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Stop Animal Exploitation NOW!
S. A. E. N.
"Exposing the truth to wipe out animal experimentation"

Media Coverage

Probe is sought of Cleveland Clinic dog use

Animal-rights group seeks USDA check


Jesse Tinsley - Plain Dealer Reporter
January 15, 2007

A Cincinnati-based animal- rights group has asked for a federal investigation into where the Cleveland Clinic gets its research dogs.

The call for a probe comes just days after a Clinic neurosurgeon caused an aneurysm in the brain of an anesthetized dog so that a medical device could be used during a demonstration to treat the condition.

The dog was put down after the demonstration, which was conducted before a group of salespeople, some of whom participated in the procedure last Wednesday, according to a Clinic spokeswoman.

"Documents from the Cleveland Clinic clearly discuss the use of 'mongrel' dogs," Michael Budkie, executive director for the Cincinnati-based Stop Animal Exploitation Now, said in a written statement Sunday.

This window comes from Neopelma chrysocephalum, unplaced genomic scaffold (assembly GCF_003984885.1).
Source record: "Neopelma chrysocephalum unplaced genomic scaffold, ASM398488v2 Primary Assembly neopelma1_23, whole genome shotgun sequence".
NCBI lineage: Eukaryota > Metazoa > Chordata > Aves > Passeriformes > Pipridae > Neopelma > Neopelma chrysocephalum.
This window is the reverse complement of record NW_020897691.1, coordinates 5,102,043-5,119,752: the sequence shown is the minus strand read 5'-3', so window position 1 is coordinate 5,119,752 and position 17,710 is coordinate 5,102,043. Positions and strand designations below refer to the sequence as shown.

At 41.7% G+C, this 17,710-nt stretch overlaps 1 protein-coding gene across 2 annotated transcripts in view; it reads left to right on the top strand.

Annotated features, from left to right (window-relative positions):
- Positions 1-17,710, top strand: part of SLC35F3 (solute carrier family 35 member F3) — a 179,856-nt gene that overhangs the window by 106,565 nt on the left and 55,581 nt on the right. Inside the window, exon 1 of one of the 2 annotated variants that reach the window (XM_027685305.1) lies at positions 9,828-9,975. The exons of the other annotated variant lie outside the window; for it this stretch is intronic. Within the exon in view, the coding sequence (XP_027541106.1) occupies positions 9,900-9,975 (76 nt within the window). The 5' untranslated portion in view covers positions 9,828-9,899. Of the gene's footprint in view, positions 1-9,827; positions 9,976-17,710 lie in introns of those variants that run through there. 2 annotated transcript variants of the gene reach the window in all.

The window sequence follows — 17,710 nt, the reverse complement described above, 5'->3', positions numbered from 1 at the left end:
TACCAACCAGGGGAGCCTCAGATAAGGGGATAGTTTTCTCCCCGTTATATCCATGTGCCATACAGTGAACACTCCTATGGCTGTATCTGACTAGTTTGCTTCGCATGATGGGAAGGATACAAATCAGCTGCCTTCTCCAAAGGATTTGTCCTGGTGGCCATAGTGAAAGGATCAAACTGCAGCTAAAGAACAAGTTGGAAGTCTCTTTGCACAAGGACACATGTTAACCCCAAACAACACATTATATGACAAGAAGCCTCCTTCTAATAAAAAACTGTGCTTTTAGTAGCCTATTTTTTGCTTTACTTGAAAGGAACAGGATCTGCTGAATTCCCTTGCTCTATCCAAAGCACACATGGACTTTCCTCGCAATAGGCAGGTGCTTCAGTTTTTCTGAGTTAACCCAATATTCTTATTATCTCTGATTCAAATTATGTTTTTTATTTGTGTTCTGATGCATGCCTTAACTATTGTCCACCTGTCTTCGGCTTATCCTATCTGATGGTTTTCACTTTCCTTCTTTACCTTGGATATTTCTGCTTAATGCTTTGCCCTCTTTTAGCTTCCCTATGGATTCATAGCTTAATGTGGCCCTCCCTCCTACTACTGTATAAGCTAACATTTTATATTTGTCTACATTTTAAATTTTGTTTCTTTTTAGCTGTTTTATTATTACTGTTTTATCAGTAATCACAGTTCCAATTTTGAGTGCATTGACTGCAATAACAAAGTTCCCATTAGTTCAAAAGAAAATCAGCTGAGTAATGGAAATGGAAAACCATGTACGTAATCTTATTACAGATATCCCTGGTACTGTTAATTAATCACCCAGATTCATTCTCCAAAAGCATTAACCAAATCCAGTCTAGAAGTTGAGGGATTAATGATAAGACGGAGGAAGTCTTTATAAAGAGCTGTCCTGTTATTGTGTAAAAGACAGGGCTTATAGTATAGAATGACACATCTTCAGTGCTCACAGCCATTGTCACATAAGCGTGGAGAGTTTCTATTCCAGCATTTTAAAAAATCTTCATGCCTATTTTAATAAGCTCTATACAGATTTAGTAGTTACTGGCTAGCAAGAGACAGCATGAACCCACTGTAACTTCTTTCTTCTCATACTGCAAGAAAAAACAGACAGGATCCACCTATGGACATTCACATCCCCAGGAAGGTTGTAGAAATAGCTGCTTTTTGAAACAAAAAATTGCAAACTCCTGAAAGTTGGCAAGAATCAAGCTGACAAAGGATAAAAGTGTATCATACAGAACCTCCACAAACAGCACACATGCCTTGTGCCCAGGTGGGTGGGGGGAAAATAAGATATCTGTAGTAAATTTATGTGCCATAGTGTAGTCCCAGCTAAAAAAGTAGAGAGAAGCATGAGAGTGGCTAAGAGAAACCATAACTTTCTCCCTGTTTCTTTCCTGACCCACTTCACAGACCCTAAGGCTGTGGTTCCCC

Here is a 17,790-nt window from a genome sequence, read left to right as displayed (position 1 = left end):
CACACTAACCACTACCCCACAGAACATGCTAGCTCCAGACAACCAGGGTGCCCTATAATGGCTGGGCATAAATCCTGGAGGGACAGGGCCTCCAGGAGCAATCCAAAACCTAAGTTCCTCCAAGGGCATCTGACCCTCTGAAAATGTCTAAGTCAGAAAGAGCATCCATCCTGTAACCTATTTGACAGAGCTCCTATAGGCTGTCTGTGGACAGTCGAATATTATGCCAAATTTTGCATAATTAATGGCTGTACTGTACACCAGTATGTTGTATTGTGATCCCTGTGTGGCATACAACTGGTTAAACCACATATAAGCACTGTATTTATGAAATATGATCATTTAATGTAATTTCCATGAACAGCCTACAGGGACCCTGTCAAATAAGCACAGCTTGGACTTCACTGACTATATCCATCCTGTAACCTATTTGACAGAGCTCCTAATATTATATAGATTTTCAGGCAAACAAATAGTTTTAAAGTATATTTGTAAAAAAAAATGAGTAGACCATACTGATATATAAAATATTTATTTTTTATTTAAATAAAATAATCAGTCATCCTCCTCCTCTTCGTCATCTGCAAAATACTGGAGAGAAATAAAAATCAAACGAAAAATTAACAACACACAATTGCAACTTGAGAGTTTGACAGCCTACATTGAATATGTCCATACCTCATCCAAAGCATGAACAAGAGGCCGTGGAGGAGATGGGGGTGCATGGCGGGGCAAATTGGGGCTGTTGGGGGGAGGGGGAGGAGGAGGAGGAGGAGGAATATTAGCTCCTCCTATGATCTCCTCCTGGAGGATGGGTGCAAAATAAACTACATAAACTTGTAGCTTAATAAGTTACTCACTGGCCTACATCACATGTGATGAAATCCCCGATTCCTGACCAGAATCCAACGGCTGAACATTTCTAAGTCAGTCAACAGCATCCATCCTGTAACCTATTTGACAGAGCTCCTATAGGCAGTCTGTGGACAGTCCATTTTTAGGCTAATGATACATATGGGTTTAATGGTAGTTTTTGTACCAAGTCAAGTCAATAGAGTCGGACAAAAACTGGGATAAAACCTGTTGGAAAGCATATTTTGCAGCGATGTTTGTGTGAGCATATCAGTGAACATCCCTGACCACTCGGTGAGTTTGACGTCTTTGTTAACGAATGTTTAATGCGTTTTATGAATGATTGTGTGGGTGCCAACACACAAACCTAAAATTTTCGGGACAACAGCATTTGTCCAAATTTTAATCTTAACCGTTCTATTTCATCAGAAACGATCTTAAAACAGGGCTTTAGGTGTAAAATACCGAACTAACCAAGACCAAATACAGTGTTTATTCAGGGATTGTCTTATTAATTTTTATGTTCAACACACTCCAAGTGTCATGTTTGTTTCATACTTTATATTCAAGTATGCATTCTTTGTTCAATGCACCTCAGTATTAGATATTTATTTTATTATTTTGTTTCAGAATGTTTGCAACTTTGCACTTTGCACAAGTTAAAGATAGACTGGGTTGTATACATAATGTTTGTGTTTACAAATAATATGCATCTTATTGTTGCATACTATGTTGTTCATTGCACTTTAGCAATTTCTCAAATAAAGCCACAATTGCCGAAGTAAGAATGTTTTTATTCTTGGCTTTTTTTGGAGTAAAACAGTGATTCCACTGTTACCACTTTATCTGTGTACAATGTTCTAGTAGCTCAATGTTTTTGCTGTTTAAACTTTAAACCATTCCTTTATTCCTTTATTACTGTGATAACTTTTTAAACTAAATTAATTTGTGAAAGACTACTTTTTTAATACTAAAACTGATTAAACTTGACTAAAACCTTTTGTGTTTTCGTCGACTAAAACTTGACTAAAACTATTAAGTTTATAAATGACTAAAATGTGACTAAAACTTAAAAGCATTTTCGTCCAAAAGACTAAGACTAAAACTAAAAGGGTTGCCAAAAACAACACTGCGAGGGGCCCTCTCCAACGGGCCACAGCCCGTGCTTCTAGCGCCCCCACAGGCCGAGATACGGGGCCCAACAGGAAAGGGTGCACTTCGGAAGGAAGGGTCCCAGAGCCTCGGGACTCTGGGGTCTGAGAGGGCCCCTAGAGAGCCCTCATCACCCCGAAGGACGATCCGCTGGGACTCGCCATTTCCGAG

"Very often this term is a euphemism for dogs that have come from animal shelters."

Not only do shelter dogs make poor research subjects because of their pre-existing medical problems, but those medical problems require additional veterinary care, he said.

That is why the organization is also asking the U.S. Department of Agriculture to look into the veterinary care of dogs.

A Cleveland Clinic spokeswoman said the dog came from a "dealer" but did not provide any more details. She said the hospital has long-standing procedures and policies in place on the use and care of its animals.

She also said the Clinic would fully cooperate with any review of the demonstration by the USDA, which oversees animal welfare.

About two dozen salespeople from the manufacturer of the device watched the neurosurgeon's demonstration.

The neurosurgeon had submitted an application to the hospital's Institutional Animal Care and Use Committee, which reviews requests to work with animals.

The doctor had not heard back from the committee before the demonstration and wrongly assumed it was OK, a Clinic spokeswoman said.

But the spokeswoman said the committee would have rejected the request because it does not allow doctors to use animals for the sole purpose of sales training.

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